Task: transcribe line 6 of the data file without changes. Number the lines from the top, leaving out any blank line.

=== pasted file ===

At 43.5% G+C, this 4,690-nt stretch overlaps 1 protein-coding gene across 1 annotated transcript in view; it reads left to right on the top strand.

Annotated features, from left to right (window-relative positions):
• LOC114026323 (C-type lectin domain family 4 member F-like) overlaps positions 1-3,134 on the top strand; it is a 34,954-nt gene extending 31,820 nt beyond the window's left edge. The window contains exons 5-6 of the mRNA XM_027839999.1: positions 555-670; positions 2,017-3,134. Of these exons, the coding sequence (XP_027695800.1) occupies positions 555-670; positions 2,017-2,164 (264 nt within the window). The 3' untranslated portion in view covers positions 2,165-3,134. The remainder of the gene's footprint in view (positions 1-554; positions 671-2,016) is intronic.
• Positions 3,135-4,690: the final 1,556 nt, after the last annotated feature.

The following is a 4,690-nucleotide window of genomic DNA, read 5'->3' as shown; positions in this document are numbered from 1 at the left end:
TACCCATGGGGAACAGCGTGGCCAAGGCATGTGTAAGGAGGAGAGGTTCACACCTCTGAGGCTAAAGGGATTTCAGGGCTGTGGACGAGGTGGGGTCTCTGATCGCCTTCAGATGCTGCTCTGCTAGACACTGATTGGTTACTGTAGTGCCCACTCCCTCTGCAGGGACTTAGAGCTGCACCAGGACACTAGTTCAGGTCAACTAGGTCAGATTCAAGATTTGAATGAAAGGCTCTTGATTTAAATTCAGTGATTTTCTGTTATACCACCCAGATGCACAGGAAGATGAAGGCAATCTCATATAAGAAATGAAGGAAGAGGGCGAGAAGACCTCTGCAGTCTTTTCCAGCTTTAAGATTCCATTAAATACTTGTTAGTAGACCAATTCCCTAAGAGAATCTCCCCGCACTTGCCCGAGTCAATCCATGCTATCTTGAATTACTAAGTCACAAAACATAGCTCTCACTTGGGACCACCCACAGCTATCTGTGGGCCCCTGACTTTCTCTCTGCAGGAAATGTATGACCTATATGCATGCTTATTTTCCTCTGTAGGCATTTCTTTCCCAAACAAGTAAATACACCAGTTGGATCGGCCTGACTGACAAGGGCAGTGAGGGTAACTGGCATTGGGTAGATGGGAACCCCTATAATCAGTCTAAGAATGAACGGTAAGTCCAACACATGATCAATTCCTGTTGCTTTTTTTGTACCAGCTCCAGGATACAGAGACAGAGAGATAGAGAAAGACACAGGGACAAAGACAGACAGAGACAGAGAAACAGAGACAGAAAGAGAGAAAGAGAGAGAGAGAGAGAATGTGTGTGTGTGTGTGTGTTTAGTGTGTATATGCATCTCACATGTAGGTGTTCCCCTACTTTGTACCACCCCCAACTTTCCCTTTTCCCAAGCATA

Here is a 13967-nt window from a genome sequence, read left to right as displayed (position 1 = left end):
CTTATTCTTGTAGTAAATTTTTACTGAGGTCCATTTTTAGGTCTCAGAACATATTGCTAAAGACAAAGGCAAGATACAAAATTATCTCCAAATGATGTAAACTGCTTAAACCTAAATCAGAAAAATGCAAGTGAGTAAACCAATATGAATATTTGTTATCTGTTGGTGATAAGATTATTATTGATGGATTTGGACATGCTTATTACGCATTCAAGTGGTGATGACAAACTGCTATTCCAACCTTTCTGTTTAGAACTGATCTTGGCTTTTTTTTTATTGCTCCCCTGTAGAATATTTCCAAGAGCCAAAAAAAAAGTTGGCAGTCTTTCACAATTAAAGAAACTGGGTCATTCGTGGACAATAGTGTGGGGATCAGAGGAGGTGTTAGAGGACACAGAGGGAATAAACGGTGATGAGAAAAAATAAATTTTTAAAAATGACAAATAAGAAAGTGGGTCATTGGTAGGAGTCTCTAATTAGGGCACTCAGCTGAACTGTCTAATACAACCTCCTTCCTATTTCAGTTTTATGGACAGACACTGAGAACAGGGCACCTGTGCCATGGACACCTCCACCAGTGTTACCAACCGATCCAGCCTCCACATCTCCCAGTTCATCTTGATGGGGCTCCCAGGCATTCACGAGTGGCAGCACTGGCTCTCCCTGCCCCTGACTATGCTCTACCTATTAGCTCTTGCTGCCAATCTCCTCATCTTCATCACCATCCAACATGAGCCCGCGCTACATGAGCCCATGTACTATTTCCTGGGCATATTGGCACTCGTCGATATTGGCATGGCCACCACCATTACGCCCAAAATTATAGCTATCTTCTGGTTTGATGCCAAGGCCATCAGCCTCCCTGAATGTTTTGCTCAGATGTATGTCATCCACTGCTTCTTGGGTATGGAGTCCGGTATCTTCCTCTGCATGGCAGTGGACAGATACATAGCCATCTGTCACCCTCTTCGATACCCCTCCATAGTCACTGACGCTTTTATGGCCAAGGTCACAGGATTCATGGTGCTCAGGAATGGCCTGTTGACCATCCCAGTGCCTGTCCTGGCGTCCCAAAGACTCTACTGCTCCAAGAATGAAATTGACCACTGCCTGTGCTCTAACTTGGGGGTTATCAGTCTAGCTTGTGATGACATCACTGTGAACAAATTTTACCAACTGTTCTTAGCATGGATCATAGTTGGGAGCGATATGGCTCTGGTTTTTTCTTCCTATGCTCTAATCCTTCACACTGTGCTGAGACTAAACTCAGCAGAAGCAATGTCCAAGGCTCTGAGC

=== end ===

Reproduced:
TACCCATGGGGAACAGCGTGGCCAAGGCATGTGTAAGGAGGAGAGGTTCACACCTCTGAGGCTAAAGGGATTTCAGGGCTGTGGACGAGGTGGGGTCTCTGATCGCCTTCAGATGCTGCTCTGCTAGACACTGATTGGTTACTGTAGTGCCCACTCCCTCTGCAGGGACTTAGAGCTGCACCAGGACACTAGTTCAGGTCAACTAGGTCAGATTCAAGATTTGAATGAAAGGCTCTTGATTTAAATTCAGTGATTTTCTGTTATACCACCCAGATGCACAGGAAGATGAAGGCAATCTCATATAAGAAATGAAGGAAGAGGGCGAGAAGACCTCTGCAGTCTTTTCCAGCTTTAAGATTCCATTAAATACTTGTTAGTAGACCAATTCCCTAAGAGAATCTCCCCGCACTTGCCCGAGTCAATCCATGCTATCTTGAATTACTAAGTCACAAAACATAGCTCTCACTTGGGACCACCCACAGCTATCTGTGGGCCCCTGACTTTCTCTCTGCAGGAAATGTATGACCTATATGCATGCTTATTTTCCTCTGTAGGCATTTCTTTCCCAAACAAGTAAATACACCAGTTGGATCGGCCTGACTGACAAGGGCAGTGAGGGTAACTGGCATTGGGTAGATGGGAACCCCTATAATCAGTCTAAGAATGAACGGTAAGTCCAACACATGATCAATTCCTGTTGCTTTTTTTGTACCAGCTCCAGGATACAGAGACAGAGAGATAGAGAAAGACACAGGGACAAAGACAGACAGAGACAGAGAAACAGAGACAGAAAGAGAGAAAGAGAGAGAGAGAGAGAATGTGTGTGTGTGTGTGTGTTTAGTGTGTATATGCATCTCACATGTAGGTGTTCCCCTACTTTGTACCACCCCCAACTTTCCCTTTTCCCAAGCATA